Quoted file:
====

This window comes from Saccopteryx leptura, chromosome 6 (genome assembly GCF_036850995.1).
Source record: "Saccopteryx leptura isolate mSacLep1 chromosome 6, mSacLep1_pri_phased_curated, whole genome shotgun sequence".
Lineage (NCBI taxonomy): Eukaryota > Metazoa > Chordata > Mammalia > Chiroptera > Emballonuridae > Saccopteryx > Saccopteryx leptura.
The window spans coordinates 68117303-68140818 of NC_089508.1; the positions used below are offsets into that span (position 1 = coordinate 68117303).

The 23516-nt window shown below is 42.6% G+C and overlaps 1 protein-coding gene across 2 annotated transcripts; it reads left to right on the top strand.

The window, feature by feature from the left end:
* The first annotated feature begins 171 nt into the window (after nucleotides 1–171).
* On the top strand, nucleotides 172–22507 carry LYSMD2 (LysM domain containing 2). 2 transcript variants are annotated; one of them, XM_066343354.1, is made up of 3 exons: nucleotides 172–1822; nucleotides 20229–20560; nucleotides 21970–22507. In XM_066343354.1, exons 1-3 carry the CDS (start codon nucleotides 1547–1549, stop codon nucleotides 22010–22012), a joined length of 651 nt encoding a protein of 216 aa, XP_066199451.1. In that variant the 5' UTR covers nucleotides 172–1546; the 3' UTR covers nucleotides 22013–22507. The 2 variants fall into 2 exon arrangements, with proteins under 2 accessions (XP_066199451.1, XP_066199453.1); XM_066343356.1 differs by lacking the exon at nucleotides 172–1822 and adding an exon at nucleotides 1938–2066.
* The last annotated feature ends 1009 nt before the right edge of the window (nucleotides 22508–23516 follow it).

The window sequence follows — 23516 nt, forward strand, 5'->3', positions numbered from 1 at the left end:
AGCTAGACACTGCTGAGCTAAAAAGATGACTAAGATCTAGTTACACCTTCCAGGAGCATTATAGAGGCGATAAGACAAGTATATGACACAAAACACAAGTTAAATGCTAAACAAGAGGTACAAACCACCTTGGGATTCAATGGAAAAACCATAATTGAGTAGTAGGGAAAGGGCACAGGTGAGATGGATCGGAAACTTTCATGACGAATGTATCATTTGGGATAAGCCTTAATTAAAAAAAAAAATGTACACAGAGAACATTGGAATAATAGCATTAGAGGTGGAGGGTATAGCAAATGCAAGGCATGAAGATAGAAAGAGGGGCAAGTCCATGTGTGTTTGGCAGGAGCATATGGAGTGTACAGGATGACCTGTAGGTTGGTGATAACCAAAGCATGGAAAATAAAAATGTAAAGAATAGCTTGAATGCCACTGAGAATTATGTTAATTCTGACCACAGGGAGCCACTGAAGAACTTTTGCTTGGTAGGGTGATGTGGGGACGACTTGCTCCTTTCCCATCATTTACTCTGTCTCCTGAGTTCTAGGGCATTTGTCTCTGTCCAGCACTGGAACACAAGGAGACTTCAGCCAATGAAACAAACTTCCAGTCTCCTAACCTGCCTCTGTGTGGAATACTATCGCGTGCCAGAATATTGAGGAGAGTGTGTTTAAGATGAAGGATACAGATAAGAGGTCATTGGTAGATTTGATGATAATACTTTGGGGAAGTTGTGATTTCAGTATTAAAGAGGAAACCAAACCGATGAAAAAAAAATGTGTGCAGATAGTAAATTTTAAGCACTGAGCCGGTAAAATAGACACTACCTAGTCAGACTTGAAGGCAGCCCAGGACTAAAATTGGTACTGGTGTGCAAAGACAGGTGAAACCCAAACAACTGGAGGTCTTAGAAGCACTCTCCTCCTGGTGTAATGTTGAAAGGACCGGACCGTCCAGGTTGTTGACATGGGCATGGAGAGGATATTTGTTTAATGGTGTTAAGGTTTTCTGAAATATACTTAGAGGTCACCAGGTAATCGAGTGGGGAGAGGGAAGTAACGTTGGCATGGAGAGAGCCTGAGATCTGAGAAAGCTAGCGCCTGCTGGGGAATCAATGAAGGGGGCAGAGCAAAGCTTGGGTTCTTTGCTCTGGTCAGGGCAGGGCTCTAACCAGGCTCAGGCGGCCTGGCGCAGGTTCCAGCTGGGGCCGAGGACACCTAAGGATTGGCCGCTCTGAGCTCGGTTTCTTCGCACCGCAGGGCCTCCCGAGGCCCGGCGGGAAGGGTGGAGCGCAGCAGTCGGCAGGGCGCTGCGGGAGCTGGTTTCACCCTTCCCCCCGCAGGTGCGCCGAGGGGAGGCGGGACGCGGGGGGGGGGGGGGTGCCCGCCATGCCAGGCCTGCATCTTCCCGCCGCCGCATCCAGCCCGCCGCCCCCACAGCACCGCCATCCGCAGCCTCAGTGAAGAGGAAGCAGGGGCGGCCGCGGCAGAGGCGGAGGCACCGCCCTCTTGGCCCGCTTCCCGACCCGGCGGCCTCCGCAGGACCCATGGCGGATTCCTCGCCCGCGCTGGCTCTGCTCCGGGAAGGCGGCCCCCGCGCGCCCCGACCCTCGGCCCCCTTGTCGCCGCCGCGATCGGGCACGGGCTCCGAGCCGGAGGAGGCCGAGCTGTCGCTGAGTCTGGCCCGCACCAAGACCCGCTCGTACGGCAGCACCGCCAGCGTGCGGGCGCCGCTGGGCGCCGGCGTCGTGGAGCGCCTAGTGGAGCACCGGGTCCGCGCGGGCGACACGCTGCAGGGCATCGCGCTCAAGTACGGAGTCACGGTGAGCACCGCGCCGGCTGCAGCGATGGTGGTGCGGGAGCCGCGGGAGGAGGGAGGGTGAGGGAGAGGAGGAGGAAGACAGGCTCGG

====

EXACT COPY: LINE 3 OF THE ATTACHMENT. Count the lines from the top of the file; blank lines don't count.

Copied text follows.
Lineage (NCBI taxonomy): Eukaryota > Metazoa > Chordata > Mammalia > Chiroptera > Emballonuridae > Saccopteryx > Saccopteryx leptura.